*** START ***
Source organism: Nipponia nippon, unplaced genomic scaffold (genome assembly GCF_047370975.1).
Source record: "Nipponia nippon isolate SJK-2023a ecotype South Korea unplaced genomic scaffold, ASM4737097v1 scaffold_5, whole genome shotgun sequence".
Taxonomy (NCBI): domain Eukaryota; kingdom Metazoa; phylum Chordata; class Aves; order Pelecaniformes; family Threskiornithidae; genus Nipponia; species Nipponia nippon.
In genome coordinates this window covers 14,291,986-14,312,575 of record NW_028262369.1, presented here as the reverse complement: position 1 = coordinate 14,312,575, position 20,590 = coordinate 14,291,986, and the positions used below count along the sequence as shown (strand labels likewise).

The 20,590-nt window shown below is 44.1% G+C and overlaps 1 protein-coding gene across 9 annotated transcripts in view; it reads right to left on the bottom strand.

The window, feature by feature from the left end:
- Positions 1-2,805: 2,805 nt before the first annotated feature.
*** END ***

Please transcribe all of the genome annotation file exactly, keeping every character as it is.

Source organism: Nipponia nippon, unplaced genomic scaffold (genome assembly GCF_047370975.1).
Source record: "Nipponia nippon isolate SJK-2023a ecotype South Korea unplaced genomic scaffold, ASM4737097v1 scaffold_5, whole genome shotgun sequence".
Taxonomy (NCBI): domain Eukaryota; kingdom Metazoa; phylum Chordata; class Aves; order Pelecaniformes; family Threskiornithidae; genus Nipponia; species Nipponia nippon.
In genome coordinates this window covers 14,291,986-14,312,575 of record NW_028262369.1, presented here as the reverse complement: position 1 = coordinate 14,312,575, position 20,590 = coordinate 14,291,986, and the positions used below count along the sequence as shown (strand labels likewise).

The 20,590-nt window shown below is 44.1% G+C and overlaps 1 protein-coding gene across 9 annotated transcripts in view; it reads right to left on the bottom strand.

The window, feature by feature from the left end:
- Positions 1-2,805: 2,805 nt before the first annotated feature.